Use the labels in the right column to find what you want. Or you can go thru them one by one, there are only 12600 posts. Searching is done in the search box in upper left corner. I blog on anything to do with stroke.DO NOT DO ANYTHING SUGGESTED HERE AS I AM NOT MEDICALLY TRAINED, YOUR DOCTOR IS, LISTEN TO THEM. BUT I BET THEY DON'T KNOW HOW TO GET YOU 100% RECOVERED. I DON'T EITHER, BUT HAVE PLENTY OF QUESTIONS FOR YOUR DOCTOR TO ANSWER.
Deans' stroke musings
Changing stroke rehab and research worldwide now.Time is Brain!Just think of all thetrillions and trillions of neuronsthateach daybecause there areeffective hyperacute therapies besides tPA(only 12% effective). I have 493 posts on hyperacute therapy, enough for researchers to spend decades proving them out. These are my personal ideas and blog on stroke rehabilitation and stroke research. Do not attempt any of these without checking with your medical provider. Unless you join me in agitating, when you need these therapies they won't be there.
What this blog is for:
Shortly after getting out of the hospital and getting NO information on the process or protocols of stroke rehabilitation and recovery I started searching on the internet and found that no other survivor received useful information. This is an attempt to cover all stroke rehabilitation information that should be readily available to survivors so they can talk with informed knowledge to their medical staff. It's quite disgusting that this information is not available from every stroke association and doctors group. My back ground story is here:http://oc1dean.blogspot.com/2010/11/my-background-story_8.html
Saturday, February 18, 2017
Little-known disease has major economic impact - Giant cell arteritis
Giant cell arteritis is estimated to cost U.S. healthcare system $1 billion in first year of treatment.
Healthcare system spending on patients in the United States with giant
cell arteritis is $16,400 more in the first year after diagnosis
compared to similar patients without the disease. This finding comes
from a new study from the University of Washington School of Public
Health. The little–known, chronic disease of the blood vessels affects
“In addition to its significant clinical burden, giant cell arteritis
has a substantial economic impact, as it increases costs to both the
health care system and patients in the U.S.,” said Joseph Babigumira,
lead author of the study. He is an assistant professor of global health
and adjunct assistant professor of pharmacy.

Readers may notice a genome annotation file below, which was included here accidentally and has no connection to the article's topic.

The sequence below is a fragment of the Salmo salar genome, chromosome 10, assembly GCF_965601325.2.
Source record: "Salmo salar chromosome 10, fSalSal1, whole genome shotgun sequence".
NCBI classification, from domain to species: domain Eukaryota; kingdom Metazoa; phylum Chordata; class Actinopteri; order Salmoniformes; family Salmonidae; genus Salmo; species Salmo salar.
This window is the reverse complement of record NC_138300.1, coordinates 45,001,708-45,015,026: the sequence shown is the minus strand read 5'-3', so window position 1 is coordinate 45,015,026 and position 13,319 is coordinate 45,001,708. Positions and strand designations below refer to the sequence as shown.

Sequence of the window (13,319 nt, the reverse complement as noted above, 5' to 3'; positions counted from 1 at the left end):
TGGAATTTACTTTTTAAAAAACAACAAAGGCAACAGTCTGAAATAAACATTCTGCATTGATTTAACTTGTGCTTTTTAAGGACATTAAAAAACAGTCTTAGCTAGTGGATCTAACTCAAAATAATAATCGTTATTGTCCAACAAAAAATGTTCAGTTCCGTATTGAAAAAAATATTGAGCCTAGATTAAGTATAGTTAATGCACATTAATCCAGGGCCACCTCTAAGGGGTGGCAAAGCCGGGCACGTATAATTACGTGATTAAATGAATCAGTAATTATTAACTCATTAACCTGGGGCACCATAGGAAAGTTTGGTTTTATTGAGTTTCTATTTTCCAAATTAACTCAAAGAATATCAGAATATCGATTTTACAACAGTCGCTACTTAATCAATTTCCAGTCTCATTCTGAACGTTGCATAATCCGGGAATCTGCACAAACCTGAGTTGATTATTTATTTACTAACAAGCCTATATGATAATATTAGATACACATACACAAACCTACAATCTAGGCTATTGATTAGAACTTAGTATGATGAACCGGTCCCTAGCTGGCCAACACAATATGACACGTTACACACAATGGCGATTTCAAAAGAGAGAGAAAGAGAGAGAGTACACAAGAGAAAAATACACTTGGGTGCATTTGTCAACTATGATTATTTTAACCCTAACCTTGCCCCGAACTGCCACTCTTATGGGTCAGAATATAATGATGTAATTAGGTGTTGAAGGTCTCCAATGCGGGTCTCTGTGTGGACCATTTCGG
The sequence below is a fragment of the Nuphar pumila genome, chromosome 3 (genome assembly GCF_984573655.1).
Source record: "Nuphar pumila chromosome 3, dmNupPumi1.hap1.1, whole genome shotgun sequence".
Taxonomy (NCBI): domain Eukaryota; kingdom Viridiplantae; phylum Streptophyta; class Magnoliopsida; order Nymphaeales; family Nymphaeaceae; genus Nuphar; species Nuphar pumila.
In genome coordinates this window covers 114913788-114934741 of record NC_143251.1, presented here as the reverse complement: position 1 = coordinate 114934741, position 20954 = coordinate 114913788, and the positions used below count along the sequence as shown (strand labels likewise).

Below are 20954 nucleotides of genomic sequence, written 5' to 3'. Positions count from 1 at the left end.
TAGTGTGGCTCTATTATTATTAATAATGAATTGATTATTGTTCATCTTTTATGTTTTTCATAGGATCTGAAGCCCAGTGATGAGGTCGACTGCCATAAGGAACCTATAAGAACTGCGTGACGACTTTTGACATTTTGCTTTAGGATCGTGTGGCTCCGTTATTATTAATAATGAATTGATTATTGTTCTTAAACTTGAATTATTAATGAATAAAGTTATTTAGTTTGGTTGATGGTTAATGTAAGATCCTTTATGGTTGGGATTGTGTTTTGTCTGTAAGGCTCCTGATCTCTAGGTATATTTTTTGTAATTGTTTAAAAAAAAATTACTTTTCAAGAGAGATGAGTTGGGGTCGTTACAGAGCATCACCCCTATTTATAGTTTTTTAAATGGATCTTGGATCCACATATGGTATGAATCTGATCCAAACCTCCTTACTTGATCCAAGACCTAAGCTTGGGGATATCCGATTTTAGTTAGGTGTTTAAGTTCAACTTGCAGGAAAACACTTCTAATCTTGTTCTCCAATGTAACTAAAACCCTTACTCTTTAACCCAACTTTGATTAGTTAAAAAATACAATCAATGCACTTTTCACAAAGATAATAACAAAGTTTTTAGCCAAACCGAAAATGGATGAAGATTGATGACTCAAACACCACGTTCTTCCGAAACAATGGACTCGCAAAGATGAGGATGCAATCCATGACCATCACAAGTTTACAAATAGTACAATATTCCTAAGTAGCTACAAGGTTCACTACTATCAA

“It is estimated that nearly 950,000 individuals will be diagnosed with
giant cell arteritis and 140,000 will become visually impaired because
of giant cell arteritis in the U.S. between 2014 and 2050,” the
researchers wrote, citing previous research.
To estimate the cost of illness among patients with the disease,
researchers used a national sample of claims data from the Truven Health
Analytics MarketScan databases for the years 2007–2013. They also
looked at data from the Medicare supplemental database.
Researchers compared the health care costs of 1,293 patients recently
diagnosed with giant cell arteritis to that of a control group of 6,465
enrollees who did not have the chronic disease.
The findings were published online Jan. 13 in the journal Rheumatology
and Therapy. The results showed that the “mean one–year cost for giant
cell arteritis patients was $34,065 and mean one–year cost for controls
was $12,890.” After adjusting for multiple variables, the difference in
cost was $16,431.
What’s more, patients with giant cell arteritis spent an average of more
than $5,000 in additional inpatient costs, more than $10,000 in
additional outpatient costs and $660 in additional pharmacy costs.
Total health care cost associated with giant cell arteritis in the first
year following diagnosis in the U.S. is higher than that of non–cystic
fibrosis bronchiectasis, systemic lupus erythematosus and endometriosis,
but lower than costs associated with breast cancer.
“Given the annual incidence of 18.9 giant cell arteritis cases per
100,000 population in the U.S., the first–year aggregate cost of giant
cell arteritis following diagnosis is estimated to be nearly one billion
dollars in the U.S.,” researchers wrote.
“Effective therapies are needed to reduce the impact of giant cell
arteritis on morbidity, and have the potential to reduce the cost burden
of the complications associated with the disease,” Babigumira said.